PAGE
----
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Fifty Plus (50+) Share the victories, challenges, successes and special concerns of bicyclists 50 and older. Especially useful for those entering or reentering bicycling.

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Old 06-28-12, 06:58 PM   #1
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You Never Know What Your Going to Have to Deal With

One of the fellas in our Tuesday/Thursday riding group is in his 50's, lives in my subdivision and was relocated out of state. His wife had an great job that required a lot of travel out of the country. They decided that since it was not a good time to sell a house and they weren't too far from retirement age they kept the house here--- which she used as a home base. Our cycling friend just purchased or rented a condo at his new work location.

He got the shocking news a couple weeks ago that his wife died while on a trip in Asia. Tough few weeks for him. He had a pretty difficult time just getting her body flown back to Charlotte. Fortunately his employer has offices around the Country and currently he is working around Charlotte. He is trying to get relocated back to the Charlotte area where their son lives.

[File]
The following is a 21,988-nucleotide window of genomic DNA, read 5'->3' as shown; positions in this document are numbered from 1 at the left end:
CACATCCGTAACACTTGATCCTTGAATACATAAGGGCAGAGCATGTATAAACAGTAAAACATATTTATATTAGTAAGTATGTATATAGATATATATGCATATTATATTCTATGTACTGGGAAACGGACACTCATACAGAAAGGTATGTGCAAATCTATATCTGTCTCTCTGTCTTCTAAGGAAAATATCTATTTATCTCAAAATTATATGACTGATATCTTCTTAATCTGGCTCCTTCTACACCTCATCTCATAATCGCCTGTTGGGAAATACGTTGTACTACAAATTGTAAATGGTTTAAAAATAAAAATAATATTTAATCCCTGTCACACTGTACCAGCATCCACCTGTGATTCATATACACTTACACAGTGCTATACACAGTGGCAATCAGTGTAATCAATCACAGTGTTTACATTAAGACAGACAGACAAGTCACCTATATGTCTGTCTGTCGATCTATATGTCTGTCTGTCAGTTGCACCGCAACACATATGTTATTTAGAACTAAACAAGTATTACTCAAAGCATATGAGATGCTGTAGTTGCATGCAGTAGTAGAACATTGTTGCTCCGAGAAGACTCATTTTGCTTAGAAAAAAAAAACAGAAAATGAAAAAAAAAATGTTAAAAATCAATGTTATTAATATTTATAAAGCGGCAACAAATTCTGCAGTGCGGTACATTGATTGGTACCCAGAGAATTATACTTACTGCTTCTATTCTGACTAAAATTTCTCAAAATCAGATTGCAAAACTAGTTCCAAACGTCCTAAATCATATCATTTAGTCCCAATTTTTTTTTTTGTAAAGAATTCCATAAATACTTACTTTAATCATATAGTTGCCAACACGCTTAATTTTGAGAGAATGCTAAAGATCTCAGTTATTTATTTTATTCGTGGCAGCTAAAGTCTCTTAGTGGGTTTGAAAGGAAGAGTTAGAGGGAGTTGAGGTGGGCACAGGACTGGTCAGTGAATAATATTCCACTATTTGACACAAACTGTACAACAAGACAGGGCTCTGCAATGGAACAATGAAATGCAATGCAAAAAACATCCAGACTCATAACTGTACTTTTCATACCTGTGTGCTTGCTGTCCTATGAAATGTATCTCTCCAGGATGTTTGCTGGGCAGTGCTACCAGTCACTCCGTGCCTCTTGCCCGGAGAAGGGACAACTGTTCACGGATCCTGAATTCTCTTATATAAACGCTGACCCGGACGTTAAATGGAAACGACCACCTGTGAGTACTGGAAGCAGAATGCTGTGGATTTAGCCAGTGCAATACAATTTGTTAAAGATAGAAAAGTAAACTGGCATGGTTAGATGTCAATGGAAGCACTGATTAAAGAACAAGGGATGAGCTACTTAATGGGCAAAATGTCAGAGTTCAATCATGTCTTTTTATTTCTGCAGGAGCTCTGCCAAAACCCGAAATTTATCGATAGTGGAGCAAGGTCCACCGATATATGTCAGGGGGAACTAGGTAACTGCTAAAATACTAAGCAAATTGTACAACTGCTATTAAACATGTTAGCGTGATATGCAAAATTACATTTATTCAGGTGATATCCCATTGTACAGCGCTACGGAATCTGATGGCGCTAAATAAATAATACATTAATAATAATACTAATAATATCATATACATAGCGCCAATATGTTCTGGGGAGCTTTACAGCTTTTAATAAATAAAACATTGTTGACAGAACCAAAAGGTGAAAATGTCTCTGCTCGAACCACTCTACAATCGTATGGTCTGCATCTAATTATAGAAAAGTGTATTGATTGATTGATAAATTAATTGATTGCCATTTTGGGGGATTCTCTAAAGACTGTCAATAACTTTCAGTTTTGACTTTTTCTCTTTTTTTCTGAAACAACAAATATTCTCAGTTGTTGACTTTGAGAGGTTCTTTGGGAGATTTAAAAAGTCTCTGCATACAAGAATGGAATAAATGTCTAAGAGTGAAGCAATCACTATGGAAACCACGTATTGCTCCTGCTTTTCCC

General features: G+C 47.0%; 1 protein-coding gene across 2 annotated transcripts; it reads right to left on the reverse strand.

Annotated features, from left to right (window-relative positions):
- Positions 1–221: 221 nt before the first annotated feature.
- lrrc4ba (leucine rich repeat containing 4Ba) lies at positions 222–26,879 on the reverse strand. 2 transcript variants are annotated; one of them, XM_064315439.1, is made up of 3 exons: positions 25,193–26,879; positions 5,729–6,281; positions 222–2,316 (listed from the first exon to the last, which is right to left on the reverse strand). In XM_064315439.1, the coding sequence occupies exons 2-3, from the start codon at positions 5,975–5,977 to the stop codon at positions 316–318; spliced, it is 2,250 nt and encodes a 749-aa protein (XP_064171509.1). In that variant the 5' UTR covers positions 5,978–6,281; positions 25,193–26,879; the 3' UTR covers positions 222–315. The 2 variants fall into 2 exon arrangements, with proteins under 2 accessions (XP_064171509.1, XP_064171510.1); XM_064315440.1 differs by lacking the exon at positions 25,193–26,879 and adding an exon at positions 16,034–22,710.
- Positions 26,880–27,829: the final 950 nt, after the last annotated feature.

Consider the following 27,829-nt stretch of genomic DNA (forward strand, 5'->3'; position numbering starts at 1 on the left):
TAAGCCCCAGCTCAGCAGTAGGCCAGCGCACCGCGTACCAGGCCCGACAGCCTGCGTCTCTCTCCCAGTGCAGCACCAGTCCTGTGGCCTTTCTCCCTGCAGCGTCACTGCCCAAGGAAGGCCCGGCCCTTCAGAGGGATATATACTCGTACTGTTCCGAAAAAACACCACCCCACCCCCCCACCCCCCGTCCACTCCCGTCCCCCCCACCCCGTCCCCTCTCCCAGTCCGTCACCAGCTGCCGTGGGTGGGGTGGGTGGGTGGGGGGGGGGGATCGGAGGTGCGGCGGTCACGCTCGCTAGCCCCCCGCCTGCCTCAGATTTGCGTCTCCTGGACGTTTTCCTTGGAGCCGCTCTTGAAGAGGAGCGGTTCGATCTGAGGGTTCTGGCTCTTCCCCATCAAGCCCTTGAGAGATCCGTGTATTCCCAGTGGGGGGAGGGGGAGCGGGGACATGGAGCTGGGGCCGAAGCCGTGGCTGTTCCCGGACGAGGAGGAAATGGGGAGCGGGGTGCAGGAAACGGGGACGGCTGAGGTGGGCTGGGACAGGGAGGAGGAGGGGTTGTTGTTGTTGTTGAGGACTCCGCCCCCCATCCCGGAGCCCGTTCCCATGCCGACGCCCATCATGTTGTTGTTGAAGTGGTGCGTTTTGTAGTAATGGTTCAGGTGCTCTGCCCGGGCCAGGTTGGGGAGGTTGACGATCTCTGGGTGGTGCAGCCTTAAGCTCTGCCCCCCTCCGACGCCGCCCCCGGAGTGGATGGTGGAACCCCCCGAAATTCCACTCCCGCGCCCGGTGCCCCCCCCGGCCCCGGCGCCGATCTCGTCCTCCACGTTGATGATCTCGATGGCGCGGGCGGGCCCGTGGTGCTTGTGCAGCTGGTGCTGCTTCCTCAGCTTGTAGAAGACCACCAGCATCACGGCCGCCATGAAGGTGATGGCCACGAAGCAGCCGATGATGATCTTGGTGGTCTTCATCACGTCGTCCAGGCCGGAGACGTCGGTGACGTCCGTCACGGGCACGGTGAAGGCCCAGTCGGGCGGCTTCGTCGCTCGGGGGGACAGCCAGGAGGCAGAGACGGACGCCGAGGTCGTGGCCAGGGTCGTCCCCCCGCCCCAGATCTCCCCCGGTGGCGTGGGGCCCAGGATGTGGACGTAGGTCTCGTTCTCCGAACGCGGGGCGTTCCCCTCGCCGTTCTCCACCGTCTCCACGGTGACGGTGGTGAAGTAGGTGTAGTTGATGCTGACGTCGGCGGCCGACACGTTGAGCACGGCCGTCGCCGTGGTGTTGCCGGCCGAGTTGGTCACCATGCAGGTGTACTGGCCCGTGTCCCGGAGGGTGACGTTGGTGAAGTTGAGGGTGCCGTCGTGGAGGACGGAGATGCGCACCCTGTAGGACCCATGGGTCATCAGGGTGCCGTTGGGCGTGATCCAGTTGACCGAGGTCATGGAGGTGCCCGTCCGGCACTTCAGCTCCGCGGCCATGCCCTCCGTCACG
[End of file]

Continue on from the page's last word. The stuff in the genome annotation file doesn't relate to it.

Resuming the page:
He came back out to ride with us tonight. Good guy.

Hopefully getting back on the bike can give him a little peace while he tries to sort through all this.

God Bless Him............
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Old 06-28-12, 07:09 PM   #2
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Heartwrenching! Prayers up for your friend!
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Old 06-28-12, 07:24 PM   #3
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Deepest condolences.
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Old 06-28-12, 07:39 PM   #4
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What a harsh happening for him to endure. Prayers for his strength and Peace.

I can do all things through Christ, who strengthens me. Philippians 4:13